ECS Eclipse News

ECS Eclipse News Archives January 2012

Mr. Fix It

January 23, 2012 (comments: 0)

Tagged under: Shear Valve

An ECS Eclipse field service technician recently came across something that made us all cringe.  A shear valve beneath a dispenser had been wedged permanently open with a wrench (see picture below).  Why was the shear valve jerry-rigged like that?  Well, it was probably jamming up and restricting flow at the dispenser.  Whoever decided on the jam-it-open quick fix wanted to solve the problem without regard for larger consequences.


Perspective was lost in this situation.  The shear valve is essential for compliance and for protecting your business and the environment.  If a vehicle were to crash into a dispenser and sever the fuel line to the pump, a properly functioning shear valve would shut off the flow of fuel and prevent a major release.  This wrench will negate the purpose of the shear valve and allow product to gush out onto the site in the event of dispenser dislodgement.


Which would be a greater loss to your business:


            -A temporary shut off of one dispenser to repair the sticky shear valve,




            -A collision with the dispenser causes a release, endangering customers and incurring thousands of dollars in clean up costs?


Bottom line: the equipment is there for a reason.  Make sure it is working.  Functioning compliance equipment is good for your business, good for your customers and good for the environment.


-Brian Yellan, ECS Eclipse Trainer

Daily Inventory Reconciliation

January 12, 2012 (comments: 0)

Did you know that the Ohio Bureau of Underground Storage Tank Regulations (BUSTR) effective earlier this year eliminated the requirement for monthly inventory reconciliation for UST systems?  That’s right, the rule effective May 16, 2011 - O.A.C. 1307:7-9-07 - states that daily inventory control with monthly reconciliation is no longer required.

As required, a method of monthly release detection must be in place for all new and existing UST systems.  However, in certain instances, inventory reconciliation can be temporarily used to meet the release detection requirements.

If the method of release detection becomes defective, the owner must immediately have the necessary repairs or maintenance performed.  While the repairs are performed, the owner may use inventory control or automatic tank gauging (in the case where interstitial monitoring is the method of release detection) for up to 60 days from the last passing result in order to meet the monthly release detection requirements.

Additionally, if the automatic tank gauging system (ATG) is found to be not defective but a monthly passing release detection result cannot be acquired from the ATG due to low product levels in the tank, the owner may use inventory control as an alternative method of release detection for up to 90 days after the last passing result.  Within that 90-day period, the owner is expected to schedule a fuel delivery in order bring the tank fuel level to the needed level.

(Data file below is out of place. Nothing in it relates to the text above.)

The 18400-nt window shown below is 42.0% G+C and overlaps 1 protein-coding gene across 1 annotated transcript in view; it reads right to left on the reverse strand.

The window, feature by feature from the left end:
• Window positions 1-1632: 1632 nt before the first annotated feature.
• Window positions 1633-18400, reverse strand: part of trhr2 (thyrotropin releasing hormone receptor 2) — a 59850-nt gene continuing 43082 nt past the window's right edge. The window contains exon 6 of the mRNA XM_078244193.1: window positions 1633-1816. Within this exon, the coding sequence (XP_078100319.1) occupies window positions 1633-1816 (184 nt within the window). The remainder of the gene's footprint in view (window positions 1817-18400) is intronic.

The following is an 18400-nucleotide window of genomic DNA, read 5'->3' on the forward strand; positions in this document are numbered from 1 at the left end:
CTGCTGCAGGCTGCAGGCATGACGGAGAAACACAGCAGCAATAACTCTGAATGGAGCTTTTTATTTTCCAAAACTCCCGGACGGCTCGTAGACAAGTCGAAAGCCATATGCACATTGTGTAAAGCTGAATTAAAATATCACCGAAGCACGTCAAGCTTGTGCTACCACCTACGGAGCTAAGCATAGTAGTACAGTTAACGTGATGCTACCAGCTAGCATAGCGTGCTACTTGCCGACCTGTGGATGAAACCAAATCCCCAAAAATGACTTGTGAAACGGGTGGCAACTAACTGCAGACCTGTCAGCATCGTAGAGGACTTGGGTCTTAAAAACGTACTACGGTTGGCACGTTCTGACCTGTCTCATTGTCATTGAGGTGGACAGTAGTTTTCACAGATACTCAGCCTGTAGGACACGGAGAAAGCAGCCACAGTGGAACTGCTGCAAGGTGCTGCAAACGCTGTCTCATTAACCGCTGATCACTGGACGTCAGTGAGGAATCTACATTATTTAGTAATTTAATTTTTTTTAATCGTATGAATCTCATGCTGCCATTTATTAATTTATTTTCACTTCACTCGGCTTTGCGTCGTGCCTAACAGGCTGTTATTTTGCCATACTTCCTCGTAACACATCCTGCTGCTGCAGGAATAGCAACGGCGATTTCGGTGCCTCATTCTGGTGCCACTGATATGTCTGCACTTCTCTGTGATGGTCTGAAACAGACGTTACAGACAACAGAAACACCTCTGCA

To read the full rule – Release Detection Methods and Requirements for UST systems, follow this link:

-Megan Kazmierczak

Senior Compliance Manager

Northeastern US States move forward with Phase-out of Stage II Vapor Recovery

January 9, 2012 (comments: 0)

If your gasoline dispensing facility is subject to Stage II Vapor Recovery regulations, the remaining days for your Stage II vapor recovery system may be numbered.   As you may have read or heard, some states have already changed their regulations to eliminate the requirement for Stage II Vapor Recovery.


The requirement for new vehicles in the USA to be equipped with On-board Refueling Vapor Recovery (ORVR) systems is leading to the elimination of Stage II Vapor Recovery requirements.   To explain briefly, Stage II systems capture gasoline vapor during vehicle fueling and return the emissions to the gasoline storage tank.  ORVR equipment also controls the release of hydrocarbon emissions during vehicle fueling by collecting the vapor into a canister in the vehicle.  Therefore, the amount of displaced gasoline vapors meant to be captured by Stage II Vapor Recovery systems is being eliminated as more vehicles equipped with ORVR replace older vehicles.  Additionally, the two systems are actually incompatible with each other since use of Stage II Vapor Recovery on a vehicle equipped with ORVR can actually cause more emissions to be released into the atmosphere. 


Therefore, states in the Northeastern US have begun using several EPA criteria to classify that ORVR is in “widespread use” throughout their state.  These states have begun to phase-out or discontinue the requirement for Stage II vapor recovery systems at gasoline dispensing facilities (GDFs).   The phase-out of Stage II vapor recovery is good news for GDF owners and operators because the Stage II systems can be complicated and require periodic testing and upkeep that is expensive.


The state of Connecticut is currently moving forward with steps to repeal their requirements (see ECS Eclipse article dated January 3, 2012: 

Other states have already amended their regulations to phase-out Stage II systems.  Here are details for some Northeastern US states that have regulations updated to allow discontinuing Stage II.


Chapter 118 of the state of Maine’s air rules was amended on April 3, 2011.  Stage II requirements have been repealed as of January 1, 2012.  GDFs with Stage II must discontinue the use of and/or remove the Stage II system by January 1, 2013, in compliance with Appendix A of Chapter 118.  Previous rule amendments allowed that new facilities constructed on or after June 30, 2008 and facilities that exceeded the throughput requirements which would have made them subject to Stage II after January 1, 2008, did not need to install Stage II systems.